If you have understood that bitcoins, blockchain, and distributed ledgers are the thing of tomorrow, then you are probably wrong. The organizations have invested in these technologies throughout 2019, 2020, and are expected to do it in 2021. They are very much in their infancy stage, and only a few of the organizations have developed the sensibility to leverage them successfully.
The distributed ledger is basically a way to handle the growing complexities and ever-changing industrial dynamics, especially the pharmaceutical industry. The pharmaceutical industry requires improving handoffs, transparency, and counterfeiting products, which is made possible by Distributed Ledger. The industry also involves multiple stakeholders, different setups, software, and changing willingness to maintain the security of drugs. Though distributed ledger is a new entrant, only this seems to be a comprehensive solution.
Especially in COVID-19, supply chain stakeholders have highly recognized and appreciated the distributed ledger’s purpose.
Now, we move forward answering your question, what is Distributed Ledger, of course?
Distributed Ledger is nothing more than a data repository in layman’s language. It is not a central repository with the details of all serialized drug consignments. Data repositories have different roles of play and define different sets of repositories at different stages.
It is a consensually shared database and synchronized across multiple sites, institutions, or geographies accessible by numerous people. The transactions happening at the database can be viewed by the public quickly. The participant involved at every node of the network can access the recordings shared at the network and own an identical copy. The changes made to the ledger are reflected and copied to all participants within seconds.
A distributed ledger is way different from a centralized ledger, which most companies use today.
What are the advantages of distributed ledger?
For many companies, it is still an unexplored and lesser-known thing. Therefore, it is essential for them and the world to understand the benefits of Distributed Ledger Technology. Here are some of the main benefits:
- In the pharma industry, it provides transparency and traceability throughout the logistical transition of the drug. Anyone can trace the location of the drug between the manufacturer and delivery location.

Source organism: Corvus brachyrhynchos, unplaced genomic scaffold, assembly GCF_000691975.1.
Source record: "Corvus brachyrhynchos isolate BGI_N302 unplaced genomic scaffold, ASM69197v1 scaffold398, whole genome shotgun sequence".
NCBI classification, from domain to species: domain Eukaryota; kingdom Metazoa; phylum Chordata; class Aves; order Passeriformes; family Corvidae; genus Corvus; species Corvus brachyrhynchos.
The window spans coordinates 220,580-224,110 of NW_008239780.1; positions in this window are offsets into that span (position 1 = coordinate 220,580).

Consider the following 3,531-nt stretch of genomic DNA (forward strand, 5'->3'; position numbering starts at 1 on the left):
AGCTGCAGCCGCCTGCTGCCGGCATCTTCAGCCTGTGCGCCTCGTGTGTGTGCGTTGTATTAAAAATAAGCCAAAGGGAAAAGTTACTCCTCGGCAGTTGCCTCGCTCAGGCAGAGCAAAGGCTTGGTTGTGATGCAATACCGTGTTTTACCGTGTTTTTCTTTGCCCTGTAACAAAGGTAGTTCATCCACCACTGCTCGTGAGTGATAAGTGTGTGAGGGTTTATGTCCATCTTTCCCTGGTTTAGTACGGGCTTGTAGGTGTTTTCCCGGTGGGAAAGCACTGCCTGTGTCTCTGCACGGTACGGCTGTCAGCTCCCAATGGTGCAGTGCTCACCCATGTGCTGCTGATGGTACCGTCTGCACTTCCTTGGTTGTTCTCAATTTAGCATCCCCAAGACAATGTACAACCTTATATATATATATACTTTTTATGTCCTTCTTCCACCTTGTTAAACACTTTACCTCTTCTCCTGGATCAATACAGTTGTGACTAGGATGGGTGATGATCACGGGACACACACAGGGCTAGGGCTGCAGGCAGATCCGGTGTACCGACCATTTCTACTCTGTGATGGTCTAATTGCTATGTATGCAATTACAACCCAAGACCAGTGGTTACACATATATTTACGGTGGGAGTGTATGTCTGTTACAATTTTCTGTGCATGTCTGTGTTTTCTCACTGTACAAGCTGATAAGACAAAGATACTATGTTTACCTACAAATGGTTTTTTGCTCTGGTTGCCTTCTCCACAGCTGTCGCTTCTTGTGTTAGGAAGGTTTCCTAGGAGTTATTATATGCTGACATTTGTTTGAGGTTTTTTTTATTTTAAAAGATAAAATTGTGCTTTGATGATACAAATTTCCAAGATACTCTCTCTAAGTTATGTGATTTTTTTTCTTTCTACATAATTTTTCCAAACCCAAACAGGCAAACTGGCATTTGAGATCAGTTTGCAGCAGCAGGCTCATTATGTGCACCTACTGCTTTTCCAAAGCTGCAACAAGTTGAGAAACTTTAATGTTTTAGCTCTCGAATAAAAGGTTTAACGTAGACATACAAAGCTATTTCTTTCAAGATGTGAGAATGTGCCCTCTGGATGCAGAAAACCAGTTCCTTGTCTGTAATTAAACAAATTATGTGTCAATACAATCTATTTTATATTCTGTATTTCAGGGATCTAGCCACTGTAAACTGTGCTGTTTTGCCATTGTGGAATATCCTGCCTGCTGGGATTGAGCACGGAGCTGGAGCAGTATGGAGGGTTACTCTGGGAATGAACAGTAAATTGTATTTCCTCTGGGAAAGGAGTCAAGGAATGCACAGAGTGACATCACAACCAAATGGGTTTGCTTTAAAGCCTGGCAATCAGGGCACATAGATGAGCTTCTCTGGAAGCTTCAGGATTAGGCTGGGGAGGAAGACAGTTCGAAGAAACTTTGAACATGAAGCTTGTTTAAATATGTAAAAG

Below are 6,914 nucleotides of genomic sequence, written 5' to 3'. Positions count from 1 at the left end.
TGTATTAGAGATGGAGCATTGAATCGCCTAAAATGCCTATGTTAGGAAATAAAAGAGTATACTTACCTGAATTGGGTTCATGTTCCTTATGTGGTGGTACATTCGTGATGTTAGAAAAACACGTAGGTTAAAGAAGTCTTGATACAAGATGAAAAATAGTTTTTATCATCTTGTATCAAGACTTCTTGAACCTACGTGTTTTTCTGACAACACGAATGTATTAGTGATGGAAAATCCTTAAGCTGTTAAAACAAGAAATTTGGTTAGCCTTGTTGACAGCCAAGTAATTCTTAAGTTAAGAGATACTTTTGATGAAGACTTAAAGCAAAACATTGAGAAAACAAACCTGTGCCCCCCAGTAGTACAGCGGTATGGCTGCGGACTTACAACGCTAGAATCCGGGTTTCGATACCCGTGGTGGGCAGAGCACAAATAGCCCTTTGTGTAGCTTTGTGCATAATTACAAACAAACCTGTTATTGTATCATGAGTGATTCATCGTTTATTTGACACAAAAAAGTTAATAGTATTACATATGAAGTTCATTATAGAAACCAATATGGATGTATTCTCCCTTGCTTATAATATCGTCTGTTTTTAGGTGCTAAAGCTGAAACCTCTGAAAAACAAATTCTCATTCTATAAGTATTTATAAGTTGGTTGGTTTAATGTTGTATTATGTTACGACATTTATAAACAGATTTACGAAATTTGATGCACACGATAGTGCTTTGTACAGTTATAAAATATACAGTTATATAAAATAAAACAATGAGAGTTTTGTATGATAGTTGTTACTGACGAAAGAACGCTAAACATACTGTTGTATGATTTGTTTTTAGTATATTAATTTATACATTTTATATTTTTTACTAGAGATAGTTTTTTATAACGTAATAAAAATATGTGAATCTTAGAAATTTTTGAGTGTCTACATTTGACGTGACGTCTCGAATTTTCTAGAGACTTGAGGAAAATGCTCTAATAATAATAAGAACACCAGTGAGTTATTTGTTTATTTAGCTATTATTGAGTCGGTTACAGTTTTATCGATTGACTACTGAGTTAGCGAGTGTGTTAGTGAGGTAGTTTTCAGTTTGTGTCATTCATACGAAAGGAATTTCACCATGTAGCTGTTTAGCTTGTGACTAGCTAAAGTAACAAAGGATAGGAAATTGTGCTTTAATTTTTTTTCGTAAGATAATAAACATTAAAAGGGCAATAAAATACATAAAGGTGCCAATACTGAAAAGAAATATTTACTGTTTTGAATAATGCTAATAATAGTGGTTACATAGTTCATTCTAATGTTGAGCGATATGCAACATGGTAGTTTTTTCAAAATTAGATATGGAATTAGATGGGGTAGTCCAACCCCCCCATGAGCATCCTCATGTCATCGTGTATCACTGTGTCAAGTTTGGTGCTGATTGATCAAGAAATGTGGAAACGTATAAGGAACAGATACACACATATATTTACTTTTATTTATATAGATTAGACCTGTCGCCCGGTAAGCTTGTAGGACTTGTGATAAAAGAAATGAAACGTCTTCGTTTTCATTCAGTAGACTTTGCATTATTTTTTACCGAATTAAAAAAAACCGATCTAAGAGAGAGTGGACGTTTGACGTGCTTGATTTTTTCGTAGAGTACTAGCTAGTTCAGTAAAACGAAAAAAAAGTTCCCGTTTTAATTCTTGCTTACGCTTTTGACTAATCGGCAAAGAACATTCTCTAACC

- The people interested in the drug can see its serialization, including producers, distributors, and repackagers.
- It doesn’t work like a conventional database where only the authority of access is given to the dealers or manufacturers. A distributed ledger can be accessed by the patients as well.
- It removes the risk of single-point failure, as the ledger is backed-up by many participants simultaneously.
- Its virtual and less complicated ability can be built and operated for a lower cost than various traditional centralized systems.
“Security, self-management, decentralization of power, and a high amount of transparency are the main benefits.”
How does distributed ledger work?
The distributed ledger is held, reorganized, and controlled by different individuals called nodes. The database is constructed independently by each node. Every network encompasses various transactions, and each node creates a conclusion on the development of the database.
Depending on the transaction, voting takes place, looking at the changes done in the database. All the nodes must participate in the voting. If more than 50% agree, the new transaction is accepted on the database. Afterward, nodes will update all the versions of the database so that all devices are of the same version.
Right from a pharmaceutical’s supply chain to the educational industry, distributed ledger technology accelerates equity, interoperability, transparency, and trust. Even the cryptocurrencies built on the distributed ledger technologies (DLT) have emerged as a potential gateway to creating wealth and change-makers across all the markets.
These distributed ledgers can transform the entire systems but require overcoming the challenges such as security threats, interoperability, centralization of power, and unwillingness to experiment.